POV: Describe the process that you go through when you're making a film from start to finish. How do you come up with your finished product, something that you're happy with?
Eric Daniel Metzgar; I've made three films now, and Life. Support. Music. was my second film; the second film and the third film (Reporter) were kind of happening simultaneously. The process of making each film while it's happening feels very different and unique to each film. But I can see in retrospect that the process is very similar. There's a pattern where I start out extremely, extremely excited and optimistic about the film, and when I start shooting it's just this process of discovery. Then somewhere along the line I lose all hope, and I think, this is not going to work. I just don't think I can pull this together. I should not be doing this with my life. Then I usually have to leave the project for a couple of weeks and just go feel sorry for myself. After that, there's some little breakthrough: You might read a book or something that has a line that gives you an insight into how to shape the film.
And then I come back and I edit, edit, edit. I back away and I think it's terrible. It's this kind of coming-and-going process. Then I show it to a few key people I really trust and get some delicate feedback. That's kind of my process. But really, I like to lock myself in a room and work on a film until it pleases me. I can't say that I make it for some imaginary audience in some screening room later. I just have to love every scene. So if it starts and there are a hundred scenes and one of them is great, I just keep building out from that one scene until I love all of them intensely.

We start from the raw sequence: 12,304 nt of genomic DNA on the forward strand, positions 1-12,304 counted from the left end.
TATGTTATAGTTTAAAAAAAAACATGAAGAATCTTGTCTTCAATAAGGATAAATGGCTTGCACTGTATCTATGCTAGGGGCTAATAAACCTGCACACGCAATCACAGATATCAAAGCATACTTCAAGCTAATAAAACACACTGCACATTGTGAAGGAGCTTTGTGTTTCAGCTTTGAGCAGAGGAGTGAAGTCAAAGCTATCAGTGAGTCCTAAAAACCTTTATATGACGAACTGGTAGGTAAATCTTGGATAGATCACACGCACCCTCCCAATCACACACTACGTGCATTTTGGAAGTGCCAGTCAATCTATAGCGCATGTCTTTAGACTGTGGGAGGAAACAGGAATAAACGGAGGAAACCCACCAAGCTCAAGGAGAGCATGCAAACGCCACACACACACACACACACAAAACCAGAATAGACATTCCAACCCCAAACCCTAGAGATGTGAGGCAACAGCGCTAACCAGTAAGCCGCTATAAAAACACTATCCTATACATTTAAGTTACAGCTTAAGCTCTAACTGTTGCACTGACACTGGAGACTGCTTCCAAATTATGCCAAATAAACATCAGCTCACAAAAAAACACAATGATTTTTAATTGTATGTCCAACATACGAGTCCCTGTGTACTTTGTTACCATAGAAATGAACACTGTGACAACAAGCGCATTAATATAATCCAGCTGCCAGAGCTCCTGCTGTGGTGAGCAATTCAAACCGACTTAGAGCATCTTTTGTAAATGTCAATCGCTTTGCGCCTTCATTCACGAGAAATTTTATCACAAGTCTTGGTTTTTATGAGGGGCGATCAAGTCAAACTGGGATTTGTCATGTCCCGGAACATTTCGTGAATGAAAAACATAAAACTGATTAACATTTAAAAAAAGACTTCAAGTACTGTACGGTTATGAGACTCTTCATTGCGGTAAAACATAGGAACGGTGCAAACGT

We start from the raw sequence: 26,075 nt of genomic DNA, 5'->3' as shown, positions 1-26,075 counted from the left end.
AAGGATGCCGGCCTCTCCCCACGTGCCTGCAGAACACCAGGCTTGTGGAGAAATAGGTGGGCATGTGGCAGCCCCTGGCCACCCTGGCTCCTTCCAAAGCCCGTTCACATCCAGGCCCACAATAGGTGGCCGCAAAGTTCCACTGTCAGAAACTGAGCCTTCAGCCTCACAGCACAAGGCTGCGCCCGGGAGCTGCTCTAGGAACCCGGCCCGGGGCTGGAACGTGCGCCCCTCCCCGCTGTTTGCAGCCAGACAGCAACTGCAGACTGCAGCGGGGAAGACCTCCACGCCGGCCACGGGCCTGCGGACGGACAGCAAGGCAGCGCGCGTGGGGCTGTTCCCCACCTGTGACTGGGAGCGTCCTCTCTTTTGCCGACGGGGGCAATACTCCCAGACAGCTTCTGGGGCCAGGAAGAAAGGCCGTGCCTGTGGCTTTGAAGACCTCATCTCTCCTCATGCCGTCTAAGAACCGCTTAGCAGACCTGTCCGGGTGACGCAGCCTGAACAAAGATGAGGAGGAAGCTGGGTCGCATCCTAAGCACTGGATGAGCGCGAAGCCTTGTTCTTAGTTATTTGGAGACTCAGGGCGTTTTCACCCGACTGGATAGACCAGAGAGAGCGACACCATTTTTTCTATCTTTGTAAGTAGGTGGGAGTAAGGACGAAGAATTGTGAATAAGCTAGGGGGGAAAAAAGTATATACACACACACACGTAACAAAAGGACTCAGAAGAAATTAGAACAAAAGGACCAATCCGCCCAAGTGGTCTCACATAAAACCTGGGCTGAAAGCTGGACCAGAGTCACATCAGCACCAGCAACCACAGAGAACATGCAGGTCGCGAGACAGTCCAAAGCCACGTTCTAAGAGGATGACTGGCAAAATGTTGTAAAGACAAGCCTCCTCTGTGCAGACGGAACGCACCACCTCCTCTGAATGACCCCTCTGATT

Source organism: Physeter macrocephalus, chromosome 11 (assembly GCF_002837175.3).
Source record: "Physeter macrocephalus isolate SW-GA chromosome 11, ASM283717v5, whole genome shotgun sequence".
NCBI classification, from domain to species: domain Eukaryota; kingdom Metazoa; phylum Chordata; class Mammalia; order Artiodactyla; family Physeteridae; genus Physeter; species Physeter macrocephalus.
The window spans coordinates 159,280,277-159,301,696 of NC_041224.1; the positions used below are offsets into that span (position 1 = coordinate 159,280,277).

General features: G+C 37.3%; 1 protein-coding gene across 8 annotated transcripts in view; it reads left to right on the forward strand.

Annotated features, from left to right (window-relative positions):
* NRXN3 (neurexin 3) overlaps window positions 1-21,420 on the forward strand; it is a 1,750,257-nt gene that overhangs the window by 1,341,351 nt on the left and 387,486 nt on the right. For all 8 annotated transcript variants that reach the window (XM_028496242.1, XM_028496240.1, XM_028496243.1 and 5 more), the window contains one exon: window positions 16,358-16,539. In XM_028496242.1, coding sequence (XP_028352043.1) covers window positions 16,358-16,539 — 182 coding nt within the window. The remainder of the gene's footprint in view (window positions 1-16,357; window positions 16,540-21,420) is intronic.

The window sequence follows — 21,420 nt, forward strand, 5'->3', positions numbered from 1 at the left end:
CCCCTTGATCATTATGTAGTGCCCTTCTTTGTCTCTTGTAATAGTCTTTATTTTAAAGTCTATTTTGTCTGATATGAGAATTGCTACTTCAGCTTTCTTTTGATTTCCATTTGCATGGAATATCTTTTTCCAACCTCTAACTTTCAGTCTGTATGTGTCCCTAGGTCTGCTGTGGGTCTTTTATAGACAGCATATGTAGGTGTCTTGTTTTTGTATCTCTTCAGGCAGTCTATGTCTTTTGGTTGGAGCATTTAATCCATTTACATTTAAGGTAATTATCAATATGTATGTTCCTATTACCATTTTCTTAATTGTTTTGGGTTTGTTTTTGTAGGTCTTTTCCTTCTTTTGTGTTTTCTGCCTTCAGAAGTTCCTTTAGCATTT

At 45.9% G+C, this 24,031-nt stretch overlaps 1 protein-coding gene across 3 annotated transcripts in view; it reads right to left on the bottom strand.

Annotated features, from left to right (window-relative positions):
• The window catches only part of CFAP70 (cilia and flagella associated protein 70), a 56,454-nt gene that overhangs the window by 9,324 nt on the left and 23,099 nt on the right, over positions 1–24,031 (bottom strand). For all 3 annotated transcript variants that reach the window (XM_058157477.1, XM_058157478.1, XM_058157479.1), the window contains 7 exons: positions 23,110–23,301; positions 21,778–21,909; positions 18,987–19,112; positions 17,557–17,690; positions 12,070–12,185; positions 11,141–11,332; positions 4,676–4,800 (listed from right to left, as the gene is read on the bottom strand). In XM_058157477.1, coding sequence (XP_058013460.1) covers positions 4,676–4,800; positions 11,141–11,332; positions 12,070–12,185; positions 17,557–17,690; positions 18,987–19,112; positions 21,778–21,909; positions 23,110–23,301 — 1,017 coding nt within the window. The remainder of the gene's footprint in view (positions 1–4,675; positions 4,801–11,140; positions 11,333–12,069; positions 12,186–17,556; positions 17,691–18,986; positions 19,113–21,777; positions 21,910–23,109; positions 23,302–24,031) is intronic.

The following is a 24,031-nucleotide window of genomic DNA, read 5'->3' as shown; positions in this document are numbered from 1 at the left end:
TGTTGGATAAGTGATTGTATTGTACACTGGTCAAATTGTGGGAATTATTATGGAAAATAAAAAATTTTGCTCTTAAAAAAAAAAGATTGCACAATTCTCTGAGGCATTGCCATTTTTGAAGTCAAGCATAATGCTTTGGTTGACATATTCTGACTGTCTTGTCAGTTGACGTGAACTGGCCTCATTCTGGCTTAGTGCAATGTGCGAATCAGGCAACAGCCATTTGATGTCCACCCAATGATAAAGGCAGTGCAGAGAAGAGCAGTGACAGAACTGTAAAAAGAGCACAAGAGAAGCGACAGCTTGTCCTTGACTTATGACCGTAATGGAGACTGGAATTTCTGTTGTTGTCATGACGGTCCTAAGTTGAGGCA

POV: As a filmmaker, you're a one-man show. You're the writer, the director, you're behind the camera, you're editing the film. Has that been the case with all of your films? And are there any other people involved?
Metzgar: Making Life. Support. Music. was a pretty solitary process. They haven't all been this solitary. But, yes, on this one I wore all the hats and part of that was because it was a very sensitive environment. When I would go up to Massachusetts to stay with Jason and his family, I would stay with them in their house. You don't want to bring in a sound man who's a stranger and have him follow you into the bedroom to film the family having pillow talk late at night. Because I know how to operate the camera, I can do sound and I have the editing equipment, I never felt the need to bring in more people and to make the film more expensive. I did have a vision for how I wanted to tell the story in the film: I wanted to tell it in this very personalized, very sensitive way, between the family and me. I didn't want the film to be a classroom-like, objective view of brain injury. I wanted it to be this little journey. So I just tried to follow through with that.
POV: What was the biggest challenge that you faced when you were putting it all together for Life. Support. Music.?
Metzgar: I think the biggest challenge in making this film, as in making any film, was finding the essence, but not trying to put an essence you create onto the film. It sounds kind of sappy, but you have to let the film tell you what it wants to be. For me, a really difficult phase is one where you have already imagined, in your head, what you want the film to look like and feel like, and then you have to make something out of what you actually have — what you've imagined and what you actually have are always different. So you have to let what you have tell you what it's about, and I find that really hard, because it diminishes the ego: You have to stop wanting to be the filmmaker and wanting to be the guiding force. You have to turn that off, and get small and get quiet and let the footage and the film do the talking. And that's difficult.